Then, each school will look at its own data and set goals that focus on the national targets but that reflect its own situation. A school that already meets or exceeds that target will need to be more ambitious. The school that falls well short might start by inquiring into and adjusting any school-based factors that contribute to those results. It might set less ambitious goals initially, because the inquiry has shown that teachers don’t have strong enough knowledge and skills in the teaching of writing. Each school will monitor goal achievement throughout the year and then, based on their analysis, adjust the goals for the following year.

If all of this analysis, goal setting and goal revision is done in a data-based and collaborative way then the probability of achieving the goal is greatly increased because there is clarity about the goals, and teachers are committed to them because they either have or believe they can develop the capability to achieve them. 

Has the school leadership role become more complex over the last few years? Are there more demands nowadays?

Yes, I think the complexity of the role has greatly increased. There are at least two contributing factors. One is the demographic changes in our school-age population, with more students coming to school without the educational and cultural capital that schools have normally relied upon as a foundation for teaching the school curriculum. And with the increased social and economic diversity, schools are finding they cannot get their educational work done without paying more attention to the welfare of their families and communities. Whether it is breakfast programmes, after-school homework programmes or engaging families in digital literacy initiatives, there are a whole range of areas in which schools are expected to play a role that lies beyond their traditional educational role.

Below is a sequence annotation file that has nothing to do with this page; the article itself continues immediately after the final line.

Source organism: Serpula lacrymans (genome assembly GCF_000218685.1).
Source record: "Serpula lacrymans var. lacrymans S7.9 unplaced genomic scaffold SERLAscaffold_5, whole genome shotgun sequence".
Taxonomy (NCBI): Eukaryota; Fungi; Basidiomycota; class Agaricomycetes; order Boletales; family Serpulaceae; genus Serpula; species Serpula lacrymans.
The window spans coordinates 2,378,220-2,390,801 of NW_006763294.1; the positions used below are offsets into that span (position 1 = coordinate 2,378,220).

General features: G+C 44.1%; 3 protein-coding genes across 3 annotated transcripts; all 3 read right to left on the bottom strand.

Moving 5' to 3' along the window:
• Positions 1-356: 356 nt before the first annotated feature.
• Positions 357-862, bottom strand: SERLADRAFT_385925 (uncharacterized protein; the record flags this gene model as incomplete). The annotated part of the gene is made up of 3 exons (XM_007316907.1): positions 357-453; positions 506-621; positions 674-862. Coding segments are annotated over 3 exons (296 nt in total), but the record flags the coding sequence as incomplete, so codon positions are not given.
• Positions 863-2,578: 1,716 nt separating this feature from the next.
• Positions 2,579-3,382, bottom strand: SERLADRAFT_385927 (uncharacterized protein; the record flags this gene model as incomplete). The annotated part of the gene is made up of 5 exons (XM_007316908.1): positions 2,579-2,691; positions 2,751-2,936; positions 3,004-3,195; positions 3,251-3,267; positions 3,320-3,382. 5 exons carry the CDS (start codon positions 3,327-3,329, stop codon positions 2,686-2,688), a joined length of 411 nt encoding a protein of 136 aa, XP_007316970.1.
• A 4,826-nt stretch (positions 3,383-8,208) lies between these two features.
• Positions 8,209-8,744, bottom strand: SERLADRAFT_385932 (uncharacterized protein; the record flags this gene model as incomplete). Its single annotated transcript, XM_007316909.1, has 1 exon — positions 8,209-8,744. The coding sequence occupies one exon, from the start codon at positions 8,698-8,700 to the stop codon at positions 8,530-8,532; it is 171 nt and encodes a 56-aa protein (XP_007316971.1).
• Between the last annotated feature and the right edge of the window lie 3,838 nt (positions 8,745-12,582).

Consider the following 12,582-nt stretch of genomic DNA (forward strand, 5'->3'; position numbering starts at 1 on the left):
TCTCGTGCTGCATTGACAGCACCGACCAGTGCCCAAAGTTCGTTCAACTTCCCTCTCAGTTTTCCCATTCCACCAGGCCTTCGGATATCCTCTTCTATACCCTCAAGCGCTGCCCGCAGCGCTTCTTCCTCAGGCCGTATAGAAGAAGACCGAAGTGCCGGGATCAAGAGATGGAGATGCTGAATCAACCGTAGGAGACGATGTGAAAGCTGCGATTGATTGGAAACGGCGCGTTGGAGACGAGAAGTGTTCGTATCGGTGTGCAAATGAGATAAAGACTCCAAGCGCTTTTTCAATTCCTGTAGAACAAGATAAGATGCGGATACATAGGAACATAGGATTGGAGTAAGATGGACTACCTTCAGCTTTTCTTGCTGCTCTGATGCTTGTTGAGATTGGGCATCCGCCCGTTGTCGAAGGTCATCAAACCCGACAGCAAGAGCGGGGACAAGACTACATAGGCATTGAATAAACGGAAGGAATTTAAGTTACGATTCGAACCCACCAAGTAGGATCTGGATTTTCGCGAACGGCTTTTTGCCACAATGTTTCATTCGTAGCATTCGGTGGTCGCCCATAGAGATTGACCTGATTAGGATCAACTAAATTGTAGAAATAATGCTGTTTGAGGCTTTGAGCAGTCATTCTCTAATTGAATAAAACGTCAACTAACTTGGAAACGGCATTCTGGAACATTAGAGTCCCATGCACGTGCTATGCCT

So, that’s one factor. Another that’s just as important is the fact that governments are now so much more ambitious about what school leaders are to achieve. It used to be okay for many students to leave school with no qualifications, or without the prerequisites for further tertiary study or training. That is no longer okay. Governments want all students to succeed on an intellectually challenging curriculum because their future quality of life, including their income, employment opportunities, and civic contributions are now so dependent on their educational success. In my day, students who left school with no qualifications still got jobs – sometimes better paid ones than those gained by people with tertiary qualifications. That is no longer the case.

School leaders are now expected to have all children in their school succeeding and, what’s more, they’re held accountable for it (especially in Australia) in much more rigorous ways than they used to be, with constant examination of the school data, with reviews of their performance throughout the year by those to whom they’re responsible, such as area and regional directors of education. Those accountabilities matter for the school leader’s reputation and career progression.

So, those are some ways in which the job is more challenging.